Lake Superior CSA

A Good Hot Dog Makes For A Good Corn Dog


I love a good hot dog and I love a good hot dog even more when it's encased in a cornmeal batter and deep-fried. I love them enough that I included the recipe in my cookbook. Sadly, I'm often disappointed when I encounter a carnival corndog. There's nothing worse than a bland, mushy hot dog wrapped in soggy breading (although there is a vendor at Applefest every year that has decent hand-dipped corn dogs) and a few years ago (when I was writing the cookbook), I set out to crack the corn dog code. 


Turns out, it's like everything else -- the raw ingredients are key to a kickass finished product. And in this case, the hot dogs from South Shore Meats are first-rate -- dense, meaty, and just enough seasoning to remind you that you are, indeed, eating a sausage. The rest of recipe is pretty simple -- make a batter (with the consistency slightly thicker than pancake batter), heat some oil, and fry. These are best eaten right away -- a soggy corn dog is a sad corn dog. 


Good Corn Dogs
(Adapted from The Pioneer Woman)

3 cups pancake mix
1 cup yellow cornmeal
1 whole egg, slightly beaten
1 cup buttermilk
1 cup water, plus more if needed to thin batter
Peanut or vegetable oil, for frying
12 South Shore Meats all-beef hot dogs
Rhubarb Ketchup (recipe here)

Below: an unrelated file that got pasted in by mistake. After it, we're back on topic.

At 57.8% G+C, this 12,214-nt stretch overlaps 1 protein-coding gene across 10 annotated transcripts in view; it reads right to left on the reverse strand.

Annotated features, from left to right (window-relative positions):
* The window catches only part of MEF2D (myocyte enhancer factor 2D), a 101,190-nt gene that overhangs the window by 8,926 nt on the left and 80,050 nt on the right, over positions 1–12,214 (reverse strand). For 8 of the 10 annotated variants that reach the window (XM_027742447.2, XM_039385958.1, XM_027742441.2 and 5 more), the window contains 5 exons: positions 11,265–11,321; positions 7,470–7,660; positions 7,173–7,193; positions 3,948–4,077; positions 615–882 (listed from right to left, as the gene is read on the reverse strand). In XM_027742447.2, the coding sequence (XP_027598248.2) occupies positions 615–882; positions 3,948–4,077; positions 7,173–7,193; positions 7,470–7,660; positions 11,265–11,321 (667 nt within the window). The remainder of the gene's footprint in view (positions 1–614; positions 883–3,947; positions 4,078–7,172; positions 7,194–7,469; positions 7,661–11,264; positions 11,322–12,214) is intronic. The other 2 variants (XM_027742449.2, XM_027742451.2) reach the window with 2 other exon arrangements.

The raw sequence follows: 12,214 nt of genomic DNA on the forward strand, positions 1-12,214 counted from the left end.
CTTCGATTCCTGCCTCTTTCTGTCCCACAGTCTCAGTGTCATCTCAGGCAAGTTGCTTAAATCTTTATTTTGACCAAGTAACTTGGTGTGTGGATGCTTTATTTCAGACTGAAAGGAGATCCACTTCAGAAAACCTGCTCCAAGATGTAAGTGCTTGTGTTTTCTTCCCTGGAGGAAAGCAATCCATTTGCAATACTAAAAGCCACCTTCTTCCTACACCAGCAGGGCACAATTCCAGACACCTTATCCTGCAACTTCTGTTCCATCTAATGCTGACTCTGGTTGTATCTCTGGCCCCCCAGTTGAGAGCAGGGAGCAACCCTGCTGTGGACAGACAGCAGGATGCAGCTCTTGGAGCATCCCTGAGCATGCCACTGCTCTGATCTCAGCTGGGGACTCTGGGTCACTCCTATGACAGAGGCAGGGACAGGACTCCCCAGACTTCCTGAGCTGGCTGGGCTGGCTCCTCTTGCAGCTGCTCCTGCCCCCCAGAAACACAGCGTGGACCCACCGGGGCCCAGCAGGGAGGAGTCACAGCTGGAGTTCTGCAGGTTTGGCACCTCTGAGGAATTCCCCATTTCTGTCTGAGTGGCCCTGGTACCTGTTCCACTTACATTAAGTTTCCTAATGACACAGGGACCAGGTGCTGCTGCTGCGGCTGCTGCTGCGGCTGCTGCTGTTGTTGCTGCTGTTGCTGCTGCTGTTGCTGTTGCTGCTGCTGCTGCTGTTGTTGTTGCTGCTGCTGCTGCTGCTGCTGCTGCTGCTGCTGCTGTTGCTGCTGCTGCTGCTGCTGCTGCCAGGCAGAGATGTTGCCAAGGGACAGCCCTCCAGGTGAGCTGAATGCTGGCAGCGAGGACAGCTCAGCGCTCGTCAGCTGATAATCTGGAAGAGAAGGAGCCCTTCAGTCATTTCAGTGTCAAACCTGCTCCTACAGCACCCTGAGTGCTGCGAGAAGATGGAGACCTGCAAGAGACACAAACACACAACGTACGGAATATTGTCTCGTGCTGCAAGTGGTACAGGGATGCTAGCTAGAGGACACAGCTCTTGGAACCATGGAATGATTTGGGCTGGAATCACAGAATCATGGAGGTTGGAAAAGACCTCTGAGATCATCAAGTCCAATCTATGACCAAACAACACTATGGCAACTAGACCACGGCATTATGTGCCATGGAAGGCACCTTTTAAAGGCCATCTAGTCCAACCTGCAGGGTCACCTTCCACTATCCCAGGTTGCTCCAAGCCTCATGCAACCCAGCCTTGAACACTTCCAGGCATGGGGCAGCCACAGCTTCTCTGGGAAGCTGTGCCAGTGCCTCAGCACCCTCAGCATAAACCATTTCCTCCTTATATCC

In a large bowl, combine pancake mix and cornmeal. Stir to combine. Add egg and buttermilk. Add 1 cup water and stir, adding more water as needed for the batter to become slightly thick but not overly gloopy.

Heat peanut or vegetable oil over medium-high heat to 375°F in a cast-iron skillet. Drop in a bit of batter to see if it’s ready; the batter will immediately start to sizzle but should not immediately brown or burn.

Insert sticks into hot dogs lengthwise so they’re two-thirds of the way through. Pour the batter into a large drinking glass or quart-sized canning jar. Dip the hot dogs into the batter and allow excess to drip off for a couple of seconds. Cooking two corn dogs at a time, carefully drop them into the oil (stick and all) and use tongs or a spoon to make sure they don’t hit the bottom and stick. Using the tongs, rotate to ensure even browning, and cook until the batter is deep golden brown, about 4–5 minutes. Remove from the oil and continue with remaining corn dogs.